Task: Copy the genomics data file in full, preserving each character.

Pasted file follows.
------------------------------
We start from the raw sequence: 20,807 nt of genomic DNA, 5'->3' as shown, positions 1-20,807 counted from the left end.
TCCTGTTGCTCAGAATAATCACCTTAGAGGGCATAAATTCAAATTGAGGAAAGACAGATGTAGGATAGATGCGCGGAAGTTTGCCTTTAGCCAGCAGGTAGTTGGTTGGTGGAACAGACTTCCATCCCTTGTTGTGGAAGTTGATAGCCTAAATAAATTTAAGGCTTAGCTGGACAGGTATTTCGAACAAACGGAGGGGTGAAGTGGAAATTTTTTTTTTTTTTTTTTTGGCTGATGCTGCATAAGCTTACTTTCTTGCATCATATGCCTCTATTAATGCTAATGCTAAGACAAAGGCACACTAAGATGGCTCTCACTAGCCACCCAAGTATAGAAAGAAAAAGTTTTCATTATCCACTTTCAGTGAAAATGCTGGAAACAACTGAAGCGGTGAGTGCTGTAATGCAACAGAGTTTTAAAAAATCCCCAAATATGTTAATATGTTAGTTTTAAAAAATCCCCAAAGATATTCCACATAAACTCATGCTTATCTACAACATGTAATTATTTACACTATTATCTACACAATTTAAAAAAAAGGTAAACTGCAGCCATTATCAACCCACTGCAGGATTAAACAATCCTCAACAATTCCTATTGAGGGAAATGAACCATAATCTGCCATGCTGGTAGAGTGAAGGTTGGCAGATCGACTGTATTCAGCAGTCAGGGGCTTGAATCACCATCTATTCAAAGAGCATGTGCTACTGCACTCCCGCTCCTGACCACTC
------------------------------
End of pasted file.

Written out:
We start from the raw sequence: 20,807 nt of genomic DNA, 5'->3' as shown, positions 1-20,807 counted from the left end.
TCCTGTTGCTCAGAATAATCACCTTAGAGGGCATAAATTCAAATTGAGGAAAGACAGATGTAGGATAGATGCGCGGAAGTTTGCCTTTAGCCAGCAGGTAGTTGGTTGGTGGAACAGACTTCCATCCCTTGTTGTGGAAGTTGATAGCCTAAATAAATTTAAGGCTTAGCTGGACAGGTATTTCGAACAAACGGAGGGGTGAAGTGGAAATTTTTTTTTTTTTTTTTTTGGCTGATGCTGCATAAGCTTACTTTCTTGCATCATATGCCTCTATTAATGCTAATGCTAAGACAAAGGCACACTAAGATGGCTCTCACTAGCCACCCAAGTATAGAAAGAAAAAGTTTTCATTATCCACTTTCAGTGAAAATGCTGGAAACAACTGAAGCGGTGAGTGCTGTAATGCAACAGAGTTTTAAAAAATCCCCAAATATGTTAATATGTTAGTTTTAAAAAATCCCCAAAGATATTCCACATAAACTCATGCTTATCTACAACATGTAATTATTTACACTATTATCTACACAATTTAAAAAAAAGGTAAACTGCAGCCATTATCAACCCACTGCAGGATTAAACAATCCTCAACAATTCCTATTGAGGGAAATGAACCATAATCTGCCATGCTGGTAGAGTGAAGGTTGGCAGATCGACTGTATTCAGCAGTCAGGGGCTTGAATCACCATCTATTCAAAGAGCATGTGCTACTGCACTCCCGCTCCTGACCACTC